Windows 7 DC2010T0100 - Keynote - Rx: curing your asynchronous programming blues

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  1. News

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    Jun 27, 2006
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    Speaker: Bart de Smet

    Aufzeichnung vom DEVcamp 2010 in Wien, am 12. Oktober 2010

    Organisiert von den Partnern TechTalk, Cubido und CSS.
    Microsoft Österreich unterstützte das Event als Hauptsponsor und hat auch selbst einige Sessions abgehalten.

    At Microsofts Professional Developers Conference (PDC) a few years back, we introduced the LINQ project to solve the impedance mismatch between various data models by means of integrated query syntax in mainstream programming languages. Today, we’re seeing a rich ecosystem around LINQ providers that allow developers to reach out to many more data sources. However, there’s a lot of opportunity left to democratize even more data models. Based on the theory of monads, we’ll explore the incredibly powerful nature of query comprehensions to build reactive queries.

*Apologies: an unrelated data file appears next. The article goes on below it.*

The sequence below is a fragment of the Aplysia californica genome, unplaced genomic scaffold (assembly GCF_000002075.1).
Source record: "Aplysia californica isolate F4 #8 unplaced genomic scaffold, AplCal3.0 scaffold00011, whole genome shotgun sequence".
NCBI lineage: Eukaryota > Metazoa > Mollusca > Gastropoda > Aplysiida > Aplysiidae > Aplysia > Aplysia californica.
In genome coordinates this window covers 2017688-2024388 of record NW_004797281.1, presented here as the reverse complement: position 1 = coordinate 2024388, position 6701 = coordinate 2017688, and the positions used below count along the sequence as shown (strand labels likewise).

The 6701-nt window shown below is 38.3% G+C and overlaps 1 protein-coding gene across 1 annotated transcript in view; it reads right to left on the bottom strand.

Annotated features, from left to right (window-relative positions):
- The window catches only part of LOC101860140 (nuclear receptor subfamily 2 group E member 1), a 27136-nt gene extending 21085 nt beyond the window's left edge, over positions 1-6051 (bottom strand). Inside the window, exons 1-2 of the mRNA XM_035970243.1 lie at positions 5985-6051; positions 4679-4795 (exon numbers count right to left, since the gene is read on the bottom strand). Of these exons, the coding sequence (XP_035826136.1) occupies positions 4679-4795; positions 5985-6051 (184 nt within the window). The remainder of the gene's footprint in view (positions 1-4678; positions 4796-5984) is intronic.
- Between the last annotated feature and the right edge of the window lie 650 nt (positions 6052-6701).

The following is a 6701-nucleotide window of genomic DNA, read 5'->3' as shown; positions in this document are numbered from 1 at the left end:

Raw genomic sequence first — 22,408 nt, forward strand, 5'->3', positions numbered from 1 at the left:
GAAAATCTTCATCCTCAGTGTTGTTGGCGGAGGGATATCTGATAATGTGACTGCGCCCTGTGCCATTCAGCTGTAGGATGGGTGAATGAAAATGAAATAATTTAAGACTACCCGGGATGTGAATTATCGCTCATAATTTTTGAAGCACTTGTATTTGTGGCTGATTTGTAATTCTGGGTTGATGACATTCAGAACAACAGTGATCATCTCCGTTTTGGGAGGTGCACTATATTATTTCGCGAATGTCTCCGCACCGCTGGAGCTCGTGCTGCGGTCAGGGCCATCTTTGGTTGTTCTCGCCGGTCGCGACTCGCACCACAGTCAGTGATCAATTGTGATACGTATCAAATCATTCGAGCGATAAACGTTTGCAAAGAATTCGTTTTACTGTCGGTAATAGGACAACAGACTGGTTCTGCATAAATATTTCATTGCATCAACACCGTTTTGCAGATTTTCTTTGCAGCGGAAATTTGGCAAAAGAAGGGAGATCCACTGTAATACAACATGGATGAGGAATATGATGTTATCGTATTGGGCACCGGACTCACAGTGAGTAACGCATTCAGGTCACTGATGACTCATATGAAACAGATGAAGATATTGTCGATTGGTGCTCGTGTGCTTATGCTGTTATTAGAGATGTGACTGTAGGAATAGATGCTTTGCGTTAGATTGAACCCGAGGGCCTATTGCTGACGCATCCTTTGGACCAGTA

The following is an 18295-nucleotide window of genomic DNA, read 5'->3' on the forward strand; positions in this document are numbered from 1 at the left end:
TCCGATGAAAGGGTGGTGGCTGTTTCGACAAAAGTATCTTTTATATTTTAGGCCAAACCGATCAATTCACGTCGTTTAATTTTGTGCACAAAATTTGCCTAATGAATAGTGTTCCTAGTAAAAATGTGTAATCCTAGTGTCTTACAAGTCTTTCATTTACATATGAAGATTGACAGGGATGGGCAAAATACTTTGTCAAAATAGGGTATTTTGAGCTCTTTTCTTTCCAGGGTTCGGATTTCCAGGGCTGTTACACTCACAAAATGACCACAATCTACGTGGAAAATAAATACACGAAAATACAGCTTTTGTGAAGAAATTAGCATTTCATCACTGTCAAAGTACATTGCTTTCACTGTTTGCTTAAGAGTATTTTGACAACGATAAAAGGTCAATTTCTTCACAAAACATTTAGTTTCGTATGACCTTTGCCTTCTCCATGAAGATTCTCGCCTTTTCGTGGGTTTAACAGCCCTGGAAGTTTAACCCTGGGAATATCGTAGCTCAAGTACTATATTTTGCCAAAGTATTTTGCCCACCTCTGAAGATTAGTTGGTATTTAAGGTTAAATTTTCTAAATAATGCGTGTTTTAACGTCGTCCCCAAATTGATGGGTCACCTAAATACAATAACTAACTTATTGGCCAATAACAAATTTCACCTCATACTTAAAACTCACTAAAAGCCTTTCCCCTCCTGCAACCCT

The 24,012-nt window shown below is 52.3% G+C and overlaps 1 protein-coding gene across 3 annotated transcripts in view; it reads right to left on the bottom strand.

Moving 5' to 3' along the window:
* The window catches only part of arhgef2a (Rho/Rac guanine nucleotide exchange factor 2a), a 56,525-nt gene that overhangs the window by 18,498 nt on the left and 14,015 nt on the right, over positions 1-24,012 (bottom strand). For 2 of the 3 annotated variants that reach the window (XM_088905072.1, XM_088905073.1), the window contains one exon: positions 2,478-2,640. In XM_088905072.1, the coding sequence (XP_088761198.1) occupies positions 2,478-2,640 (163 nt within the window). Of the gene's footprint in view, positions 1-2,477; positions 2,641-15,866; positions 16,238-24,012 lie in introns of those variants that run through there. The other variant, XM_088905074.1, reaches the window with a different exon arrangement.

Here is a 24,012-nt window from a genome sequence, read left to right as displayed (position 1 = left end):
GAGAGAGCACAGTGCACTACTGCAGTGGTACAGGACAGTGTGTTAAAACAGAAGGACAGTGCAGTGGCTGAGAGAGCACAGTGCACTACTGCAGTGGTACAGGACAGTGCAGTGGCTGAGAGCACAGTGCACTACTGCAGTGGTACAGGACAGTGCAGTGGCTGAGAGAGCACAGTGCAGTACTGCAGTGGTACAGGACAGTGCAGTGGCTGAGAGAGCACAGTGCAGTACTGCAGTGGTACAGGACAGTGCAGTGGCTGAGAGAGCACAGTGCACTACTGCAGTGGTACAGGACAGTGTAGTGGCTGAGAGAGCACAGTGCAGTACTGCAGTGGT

Asynchronous, event-driven "reactive" programming is way too hard in today's world of development tools and frameworks. The huge amount of manual and error-prone plumbing leads to incomprehensible and hard to maintain code. As we reach out to services in the cloud, the desire for asynchronous computation is ever increasing, requiring a fresh look on the problems imposed by reactive programming. Centered around the concept of observable data sources, Rx provides a framework that takes care of the hard parts of reactive programming. Instead of focusing on the hard parts, you now can start dreaming about the endless possibilities of composing queries over asynchronous data sources, piggybacking on convenient LINQ syntax.

    In this session, we'll cover the design philosophy of Rx, rooted on the deep duality between the interactive IEnumerable interface and the new reactive IObservable interface in .NET 4.

    From this core understanding, we'll start looking at various combinators and operators defined over observable collections, as provided by Rx, driving concepts home by a bunch of samples. Finally, if time permits, we'll look at the Reactive Extensions for JavaScript which allows us to take the concepts we already know from Rx and apply them to JavaScript and have deep integration with libraries such as jQuery. Democratizing asynchronous programming starts today. Don't miss out on it!



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